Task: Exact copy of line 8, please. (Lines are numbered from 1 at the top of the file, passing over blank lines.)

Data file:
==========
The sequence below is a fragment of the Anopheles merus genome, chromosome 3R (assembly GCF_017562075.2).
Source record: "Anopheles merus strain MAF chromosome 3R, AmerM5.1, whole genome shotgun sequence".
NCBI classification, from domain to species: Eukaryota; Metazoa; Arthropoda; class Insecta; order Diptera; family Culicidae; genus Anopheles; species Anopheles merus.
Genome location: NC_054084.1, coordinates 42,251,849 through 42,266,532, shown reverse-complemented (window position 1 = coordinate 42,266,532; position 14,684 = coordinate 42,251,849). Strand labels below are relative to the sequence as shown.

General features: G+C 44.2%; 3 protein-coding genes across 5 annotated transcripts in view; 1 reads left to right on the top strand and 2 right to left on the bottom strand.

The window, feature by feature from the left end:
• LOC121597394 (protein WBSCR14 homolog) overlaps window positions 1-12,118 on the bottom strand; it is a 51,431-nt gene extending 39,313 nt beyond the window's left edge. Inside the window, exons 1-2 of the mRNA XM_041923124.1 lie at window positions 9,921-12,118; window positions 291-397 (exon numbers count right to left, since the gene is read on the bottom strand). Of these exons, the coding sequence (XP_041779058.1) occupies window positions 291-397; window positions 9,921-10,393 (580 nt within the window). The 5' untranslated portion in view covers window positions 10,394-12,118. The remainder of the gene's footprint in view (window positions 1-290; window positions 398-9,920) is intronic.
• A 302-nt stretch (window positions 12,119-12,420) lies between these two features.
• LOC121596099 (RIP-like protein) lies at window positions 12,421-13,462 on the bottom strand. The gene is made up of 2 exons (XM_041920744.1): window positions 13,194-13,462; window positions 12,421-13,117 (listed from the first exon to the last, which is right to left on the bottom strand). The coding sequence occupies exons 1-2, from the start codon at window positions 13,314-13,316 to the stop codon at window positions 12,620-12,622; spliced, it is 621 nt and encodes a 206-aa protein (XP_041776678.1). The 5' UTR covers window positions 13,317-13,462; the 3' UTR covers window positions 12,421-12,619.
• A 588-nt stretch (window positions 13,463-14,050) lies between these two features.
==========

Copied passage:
• A 302-nt stretch (window positions 12,119-12,420) lies between these two features.